Reply
    1. Sandeep Post author

      I searched the web for “chopping wood carrying water” and discovered that it is a Zen anecdote. The student asks the master: “What work will I do as I seek enlightenment?” The master replies “Chop wood, carry water.” “And what work will I do once I achieve enlightenment?” asks the student. “Chop wood, carry water” replies the master.

      I doubt there is a scientific paper covering those aspects. We are still at the stage where scientists are willing to analyze the veridicality of mystic experiences. The answers to your questions can be found by delving into Sri Aurobindo’s Letters on Yoga .

      Reply
  2. Pingback: Meditation For Busy People | Meditation For Beginners

  3. kalpana

    >>>”It is known that the restless mind cannot immediately enter into a state of thoughtlessness. That is why meditation is practised in stages’.’
    Sorry if I appear to be digressing, but feel it is helpful to consider the disembarkation from the flight of meditation.
    With reference to Patanjali, the 8 limbs are a very useful way of contextualising meditation, proceeding from ‘external’ disciplines [ conduct, attitude, body, breath] leading to the more ‘inward’ stages of meditation. Unless one is exiting the body via ‘samadhi’, the return to ‘real-life’ from meditation requires a return to yama, niyama etc. – stepping down and not abruptly re-entring daily life from rarified mind-states. Some interesting research regarding one type of meditation [TM] here http://www.behind-the-tm-facade.org/transcendental_meditation-harmful-abstracts.htm

    Reply
    1. Sandeep Post author

      > it is helpful to consider the disembarkation from the flight of meditation.

      Yes, it is helpful to consider the problem but I don’t know if there is a straightforward answer. There are all kinds of unsettling psychological problems that can be triggered by an opening to the subtle realms and despite all efforts to maintain balance, one could become manic-depressive, develop an inflated spiritual ego, or even get attacked by occult entities.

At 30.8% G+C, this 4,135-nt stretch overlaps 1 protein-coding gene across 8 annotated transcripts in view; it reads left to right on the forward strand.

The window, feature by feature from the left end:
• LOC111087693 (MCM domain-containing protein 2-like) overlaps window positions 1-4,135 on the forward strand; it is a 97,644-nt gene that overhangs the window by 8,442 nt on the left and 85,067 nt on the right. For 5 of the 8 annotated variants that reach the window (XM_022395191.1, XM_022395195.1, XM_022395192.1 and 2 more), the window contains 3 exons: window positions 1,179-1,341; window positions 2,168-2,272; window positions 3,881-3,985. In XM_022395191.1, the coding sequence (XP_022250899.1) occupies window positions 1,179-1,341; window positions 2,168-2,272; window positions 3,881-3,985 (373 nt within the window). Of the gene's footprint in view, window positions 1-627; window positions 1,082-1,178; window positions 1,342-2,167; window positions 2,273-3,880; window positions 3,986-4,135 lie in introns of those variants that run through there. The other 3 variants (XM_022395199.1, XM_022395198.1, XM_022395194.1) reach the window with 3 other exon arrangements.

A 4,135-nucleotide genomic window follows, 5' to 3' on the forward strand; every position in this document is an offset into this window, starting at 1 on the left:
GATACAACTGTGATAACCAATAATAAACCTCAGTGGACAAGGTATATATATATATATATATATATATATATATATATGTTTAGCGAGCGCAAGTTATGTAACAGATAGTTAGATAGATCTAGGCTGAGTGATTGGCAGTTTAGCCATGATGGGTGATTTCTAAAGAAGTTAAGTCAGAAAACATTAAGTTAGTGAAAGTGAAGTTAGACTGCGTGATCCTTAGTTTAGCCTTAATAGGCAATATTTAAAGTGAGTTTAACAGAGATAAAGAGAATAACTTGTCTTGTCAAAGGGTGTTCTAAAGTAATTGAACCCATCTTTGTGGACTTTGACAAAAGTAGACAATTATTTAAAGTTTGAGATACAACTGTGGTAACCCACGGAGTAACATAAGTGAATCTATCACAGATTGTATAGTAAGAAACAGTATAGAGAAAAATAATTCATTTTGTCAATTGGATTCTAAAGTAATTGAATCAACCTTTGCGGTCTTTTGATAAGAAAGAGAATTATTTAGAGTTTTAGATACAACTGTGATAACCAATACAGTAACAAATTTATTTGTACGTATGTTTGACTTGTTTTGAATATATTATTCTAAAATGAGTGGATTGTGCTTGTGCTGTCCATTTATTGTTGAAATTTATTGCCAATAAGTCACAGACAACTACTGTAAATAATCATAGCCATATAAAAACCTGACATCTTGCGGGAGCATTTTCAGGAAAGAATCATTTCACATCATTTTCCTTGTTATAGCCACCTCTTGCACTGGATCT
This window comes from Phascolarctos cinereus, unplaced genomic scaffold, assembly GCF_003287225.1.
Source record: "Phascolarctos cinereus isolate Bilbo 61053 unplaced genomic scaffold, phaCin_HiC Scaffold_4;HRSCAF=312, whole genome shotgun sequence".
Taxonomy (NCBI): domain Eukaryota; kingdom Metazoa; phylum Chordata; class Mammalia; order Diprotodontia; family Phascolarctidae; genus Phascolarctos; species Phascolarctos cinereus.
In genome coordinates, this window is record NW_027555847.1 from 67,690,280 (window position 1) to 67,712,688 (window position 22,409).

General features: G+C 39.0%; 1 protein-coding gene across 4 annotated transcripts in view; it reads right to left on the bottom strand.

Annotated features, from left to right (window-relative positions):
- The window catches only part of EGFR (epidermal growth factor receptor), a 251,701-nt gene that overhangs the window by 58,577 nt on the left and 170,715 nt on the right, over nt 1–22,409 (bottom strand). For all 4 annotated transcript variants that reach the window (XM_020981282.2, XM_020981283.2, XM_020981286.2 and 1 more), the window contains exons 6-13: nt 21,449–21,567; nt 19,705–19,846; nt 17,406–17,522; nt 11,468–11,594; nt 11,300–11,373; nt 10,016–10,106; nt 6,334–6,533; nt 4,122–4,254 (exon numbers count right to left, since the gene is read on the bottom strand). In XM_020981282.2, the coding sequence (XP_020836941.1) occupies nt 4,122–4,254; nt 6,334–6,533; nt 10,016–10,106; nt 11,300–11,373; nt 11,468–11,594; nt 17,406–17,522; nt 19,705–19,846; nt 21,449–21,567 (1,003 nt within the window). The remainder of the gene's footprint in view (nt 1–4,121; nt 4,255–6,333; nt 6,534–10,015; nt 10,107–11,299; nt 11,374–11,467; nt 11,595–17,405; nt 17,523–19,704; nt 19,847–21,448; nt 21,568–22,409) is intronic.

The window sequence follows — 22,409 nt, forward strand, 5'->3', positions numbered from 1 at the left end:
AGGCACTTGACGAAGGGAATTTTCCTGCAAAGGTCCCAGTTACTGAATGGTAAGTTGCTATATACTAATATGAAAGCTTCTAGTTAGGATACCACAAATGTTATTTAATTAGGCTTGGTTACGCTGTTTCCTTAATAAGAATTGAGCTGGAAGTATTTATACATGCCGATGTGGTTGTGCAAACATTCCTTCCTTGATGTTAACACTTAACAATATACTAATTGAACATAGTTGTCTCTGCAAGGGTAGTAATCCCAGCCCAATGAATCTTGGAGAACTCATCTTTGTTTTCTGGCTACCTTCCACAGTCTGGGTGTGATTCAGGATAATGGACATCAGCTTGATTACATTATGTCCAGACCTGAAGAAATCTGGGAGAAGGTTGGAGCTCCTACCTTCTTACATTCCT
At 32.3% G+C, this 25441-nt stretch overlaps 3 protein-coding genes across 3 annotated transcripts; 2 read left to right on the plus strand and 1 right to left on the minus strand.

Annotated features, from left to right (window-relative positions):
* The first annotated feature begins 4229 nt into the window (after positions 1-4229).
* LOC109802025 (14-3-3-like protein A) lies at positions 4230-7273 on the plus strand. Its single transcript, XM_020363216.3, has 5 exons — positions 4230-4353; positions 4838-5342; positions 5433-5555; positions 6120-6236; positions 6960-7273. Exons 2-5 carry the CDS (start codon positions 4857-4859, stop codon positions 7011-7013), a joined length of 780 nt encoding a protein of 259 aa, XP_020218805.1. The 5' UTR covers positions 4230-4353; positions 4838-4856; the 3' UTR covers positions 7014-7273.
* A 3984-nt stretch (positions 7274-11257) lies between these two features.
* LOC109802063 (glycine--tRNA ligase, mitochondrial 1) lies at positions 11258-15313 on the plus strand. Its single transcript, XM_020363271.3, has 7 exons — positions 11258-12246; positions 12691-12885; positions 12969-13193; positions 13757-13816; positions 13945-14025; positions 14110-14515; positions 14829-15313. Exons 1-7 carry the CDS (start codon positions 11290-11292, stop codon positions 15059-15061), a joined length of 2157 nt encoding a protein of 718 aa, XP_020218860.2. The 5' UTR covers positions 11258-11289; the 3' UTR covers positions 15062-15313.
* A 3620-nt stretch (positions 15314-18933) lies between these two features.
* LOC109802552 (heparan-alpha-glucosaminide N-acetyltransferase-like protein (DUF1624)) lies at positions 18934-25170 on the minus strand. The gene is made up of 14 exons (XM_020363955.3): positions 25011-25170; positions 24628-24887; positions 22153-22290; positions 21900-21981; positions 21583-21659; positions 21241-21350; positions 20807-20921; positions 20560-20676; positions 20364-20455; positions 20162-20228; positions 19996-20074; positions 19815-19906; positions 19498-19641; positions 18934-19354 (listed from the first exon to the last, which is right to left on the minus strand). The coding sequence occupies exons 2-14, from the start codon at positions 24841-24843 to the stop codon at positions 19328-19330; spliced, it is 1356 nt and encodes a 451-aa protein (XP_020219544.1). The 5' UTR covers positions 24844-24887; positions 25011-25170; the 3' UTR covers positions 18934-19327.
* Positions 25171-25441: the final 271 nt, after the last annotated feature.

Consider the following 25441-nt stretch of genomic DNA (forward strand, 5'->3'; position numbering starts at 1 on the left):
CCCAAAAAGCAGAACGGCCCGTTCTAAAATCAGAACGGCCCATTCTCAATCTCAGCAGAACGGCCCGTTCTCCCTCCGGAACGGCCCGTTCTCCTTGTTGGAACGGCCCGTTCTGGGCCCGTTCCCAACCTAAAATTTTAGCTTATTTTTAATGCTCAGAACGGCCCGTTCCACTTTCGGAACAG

One thing to consider is that if you are destined to progress, you will receive guidance to overcome such problems through your visions and dreams. When the disciple is ready, the Master comes to guide.

      Reply
  4. Pingback: Buddhist monk is the world’s happiest man | Integral Yoga of Sri Aurobindo & The Mother

  5. Hari

    what is the use of chanting mantra? Does it develop concentration? I tried but could not go on because it became monotonous after a few minutes.

    Reply
    1. Sandeep Post author

      The Mantra pierces through the veil of Maya and awakens the Atman within. See what Sri Aurobindo says

      Hari: I tried but could not go on because it became monotonous after a few minutes.

      It may take several years before you see any positive effect. You have to practice without expectations. One must give up the mercantile attitude and practice solely out of love for the Divine. The Divine does not reveal itself to those who practice specific methods; rather, it reveals itself to those who are psychologically mature – who are kind, compassionate, selfless and live with equanimity and self-control.

      You might like to read this article on Obsessive-Compulsive spirituality

      Reply